Montclair State » College of Science and Mathematics » Chemistry and Biochemistry » Research » Faculty Research
Dr. Saliya DeSilva Supramolecular systems that utilize photoinduced electron transfer (PET) as a means of translating a molecular recognition event into an optical signal. Designing new molecules that allow the manipulation of several PET processes with multiple cation binding events. Dr. James Dyer Plant enzymology and molecular biology with a focus on the role of thiolases and cryptochromes. Techniques include: Bioinformatics Cloning Expression purification biochemical characterization Collaborations with other groups involve work on elucidating structure and function relationships with these proteins. Dr. Henk Eshuis Computational chemistry to understand the relationship between molecular structure of catalysts and their catalytic activity with emphasis on the role played by weak, non-covalent interactions. The research focuses on alkane metathesis and development of new quantum chemistry methods to get more accurate and efficient ways to describe molecules. Dr. Yvonne Gindt The mechanism by which DNA repair enzymes recognize damaged DNA bases with emphasis on DNA photolyase, which recognizes and repairs UV-damaged DNA bases. DNA repair at extreme temperatures. Her laboratory uses biophysical chemistry techniques including: Isothermal titration calorimetry Spectroelectrochemistry Fluorescence spectroscopy Dr. Nina Goodey Areas that fall under the umbrella of understanding the structure and function of enzymes: The role of allosteric residues in drug bindingUse of phylogenetics to predict ligand-target interactions to repurpose drugsUnderstanding the biochemistry of heavy metal contaminated soil.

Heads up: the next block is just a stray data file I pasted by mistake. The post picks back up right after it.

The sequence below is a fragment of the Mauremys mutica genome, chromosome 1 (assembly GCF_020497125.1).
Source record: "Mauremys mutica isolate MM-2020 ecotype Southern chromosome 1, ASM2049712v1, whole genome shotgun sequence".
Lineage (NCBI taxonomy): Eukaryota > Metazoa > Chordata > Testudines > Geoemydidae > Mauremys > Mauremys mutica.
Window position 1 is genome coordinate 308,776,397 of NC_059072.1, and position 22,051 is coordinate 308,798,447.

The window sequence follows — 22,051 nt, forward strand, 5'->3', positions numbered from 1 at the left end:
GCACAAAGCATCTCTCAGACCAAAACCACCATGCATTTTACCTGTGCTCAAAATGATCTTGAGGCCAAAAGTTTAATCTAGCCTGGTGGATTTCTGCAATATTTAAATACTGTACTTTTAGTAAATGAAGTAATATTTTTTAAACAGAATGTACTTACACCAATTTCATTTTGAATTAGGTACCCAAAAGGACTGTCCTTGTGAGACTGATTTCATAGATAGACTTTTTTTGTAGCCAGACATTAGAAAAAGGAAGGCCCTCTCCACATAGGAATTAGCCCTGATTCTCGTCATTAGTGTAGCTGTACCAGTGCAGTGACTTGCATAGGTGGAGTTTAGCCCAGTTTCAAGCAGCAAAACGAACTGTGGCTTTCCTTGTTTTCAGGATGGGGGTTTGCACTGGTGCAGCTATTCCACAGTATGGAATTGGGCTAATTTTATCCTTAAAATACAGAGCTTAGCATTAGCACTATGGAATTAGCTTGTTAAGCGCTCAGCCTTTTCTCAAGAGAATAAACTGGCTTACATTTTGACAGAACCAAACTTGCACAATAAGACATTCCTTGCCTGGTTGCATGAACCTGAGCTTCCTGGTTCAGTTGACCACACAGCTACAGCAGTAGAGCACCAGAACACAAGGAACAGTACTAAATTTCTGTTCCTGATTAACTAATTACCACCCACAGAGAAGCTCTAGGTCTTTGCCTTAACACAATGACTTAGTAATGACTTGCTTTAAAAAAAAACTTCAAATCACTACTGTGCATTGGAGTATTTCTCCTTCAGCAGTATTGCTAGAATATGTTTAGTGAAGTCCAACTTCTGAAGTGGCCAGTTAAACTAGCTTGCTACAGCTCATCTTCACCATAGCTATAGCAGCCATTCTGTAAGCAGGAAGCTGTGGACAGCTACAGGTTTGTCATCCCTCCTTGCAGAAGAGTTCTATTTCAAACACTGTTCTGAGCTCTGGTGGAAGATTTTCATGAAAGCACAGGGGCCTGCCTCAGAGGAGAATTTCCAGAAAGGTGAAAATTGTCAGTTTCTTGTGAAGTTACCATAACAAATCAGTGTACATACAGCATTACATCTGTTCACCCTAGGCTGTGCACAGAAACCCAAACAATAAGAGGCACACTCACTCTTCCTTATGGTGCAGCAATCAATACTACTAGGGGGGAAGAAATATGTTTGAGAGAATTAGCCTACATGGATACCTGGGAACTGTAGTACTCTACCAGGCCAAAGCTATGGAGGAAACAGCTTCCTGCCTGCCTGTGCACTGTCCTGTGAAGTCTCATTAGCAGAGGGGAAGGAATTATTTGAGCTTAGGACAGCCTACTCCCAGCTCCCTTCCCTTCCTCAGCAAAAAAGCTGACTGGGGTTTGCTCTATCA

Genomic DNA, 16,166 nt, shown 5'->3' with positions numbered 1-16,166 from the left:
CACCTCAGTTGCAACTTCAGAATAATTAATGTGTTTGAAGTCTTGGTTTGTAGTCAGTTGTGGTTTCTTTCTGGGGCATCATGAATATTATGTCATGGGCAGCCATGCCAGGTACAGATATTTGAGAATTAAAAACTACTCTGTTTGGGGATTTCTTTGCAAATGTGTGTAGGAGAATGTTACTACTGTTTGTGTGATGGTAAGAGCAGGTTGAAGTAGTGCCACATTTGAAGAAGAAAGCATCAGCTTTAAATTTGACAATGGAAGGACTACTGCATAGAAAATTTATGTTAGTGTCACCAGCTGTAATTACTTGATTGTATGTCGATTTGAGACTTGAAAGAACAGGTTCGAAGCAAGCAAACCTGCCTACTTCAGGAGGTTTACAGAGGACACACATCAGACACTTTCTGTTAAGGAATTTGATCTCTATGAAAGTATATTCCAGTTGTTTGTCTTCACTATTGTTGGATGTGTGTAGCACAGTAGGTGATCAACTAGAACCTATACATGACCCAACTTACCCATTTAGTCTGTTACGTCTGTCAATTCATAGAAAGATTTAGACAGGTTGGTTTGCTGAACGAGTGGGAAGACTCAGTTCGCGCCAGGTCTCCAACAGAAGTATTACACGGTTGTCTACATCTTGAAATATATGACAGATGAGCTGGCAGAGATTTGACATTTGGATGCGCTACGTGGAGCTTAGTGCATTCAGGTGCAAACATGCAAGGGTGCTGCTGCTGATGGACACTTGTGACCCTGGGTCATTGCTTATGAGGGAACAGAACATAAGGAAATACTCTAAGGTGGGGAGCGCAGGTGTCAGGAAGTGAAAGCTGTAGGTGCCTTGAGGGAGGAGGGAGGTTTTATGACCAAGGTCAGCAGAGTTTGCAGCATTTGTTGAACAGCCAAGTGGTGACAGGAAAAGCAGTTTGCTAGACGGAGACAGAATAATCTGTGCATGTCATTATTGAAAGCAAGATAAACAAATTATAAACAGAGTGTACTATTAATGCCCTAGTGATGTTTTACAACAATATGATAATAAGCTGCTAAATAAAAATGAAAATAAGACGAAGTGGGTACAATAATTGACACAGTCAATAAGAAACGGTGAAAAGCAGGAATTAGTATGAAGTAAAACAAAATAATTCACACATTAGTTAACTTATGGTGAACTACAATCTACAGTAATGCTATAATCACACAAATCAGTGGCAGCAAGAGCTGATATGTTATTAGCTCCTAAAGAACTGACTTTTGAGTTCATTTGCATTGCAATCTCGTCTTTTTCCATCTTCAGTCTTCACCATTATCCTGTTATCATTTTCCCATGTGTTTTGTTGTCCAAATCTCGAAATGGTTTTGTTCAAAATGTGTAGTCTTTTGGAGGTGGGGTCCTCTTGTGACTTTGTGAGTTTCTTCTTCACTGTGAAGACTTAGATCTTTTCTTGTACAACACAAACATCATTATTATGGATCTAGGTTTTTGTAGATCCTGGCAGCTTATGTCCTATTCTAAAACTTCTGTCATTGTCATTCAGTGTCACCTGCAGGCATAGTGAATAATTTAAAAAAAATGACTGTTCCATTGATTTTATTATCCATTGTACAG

Dr. Shifeng Hou Chemical methods to functionalize graphene oxide to develop novel electrode materials to design bio-sensors to detect dopamine and to support platinum nanoparticles substrates for fuel cell applications. Applications of graphene oxide are also developed for heavy metal removal from the environment. Dr. Brian Humphrey Synthesis and characterization of electron transfer molecules (organic, inorganic, organometallic or polymeric). Such molecules have application in: Photocells Batteries Cyclic electron transfer processes. Dr. Jack Isidor Organic synthesis of heterocyclic compounds modified by attachment to ionic liquids. Applications include: Fluorescent sensors Kinase inhibitors Antitumor agents. Research involves synthesis, separations, and analysis. Dr. Marc Kasner Computational study of the steric and electronic contributions to structure and energy of α- and β-D-Glucopyanose. Attempting to evaluate the degree to which electronic interactions and steric factors contribute to the stability of the structures and the conformational energy. Dr. Dave Konas Organic and bioorganic chemistry. Primarily focused on the synthesis of compounds that are designed to be used as enzyme inhibitors and other kinds of biological tools and probes. Dr. Dave Rotella Medicinal chemistry and drug discovery research. Utiliztion of synthetic organic chemistry to prepare new molecules for biological testing as enzyme inhibitors, antiviral, neuroprotective and anticancer agents. Collaborate to study these molecules and use this information to prepare more potent, drug like compounds. Dr. Johannes Schelvis Laser based techniques such as Raman spectroscopy and time-resolved absorption spectroscopy to study enzymatic reactions, enzyme-substrate and protein-DNA interactions, and the transfer of electrons and protons in proteins. The DNA repair enzyme DNA photolyase and its interaction with UV-damaged DNA are of current interest. Dr. John Siekierka Biochemistry of protein kinases. Major interest: development of inhibitors of parasitic protein kinases as probes for studying the role of these enzymes in protecting parasites from immune-mediated rejection by the host and as potential therapeutic agents. Alrernative interst: role of protein kinases in tumorigenesis. Dr. David Talaga Amyloid formation mechanisms. Amyloid is an aggregated form of protein that accumulates in Alzheimer’s Disease, Parkinson’s Disease, Type II Diabetes, Spongiform Encephalopathies and others. Approaches include: Single molecule fluorescence lifetime Solid state nanopores Electrochemical impedance spectroscopy Interfacial effects on proteins Novel methods of global data analysis Theory in support thereof Dr. Mark Whitener Preparation and crystallographic study of coordination compounds with ligands that contain hydrogen bonding groups and reparation. Characterization of quasiracemates containing transition metal complexes.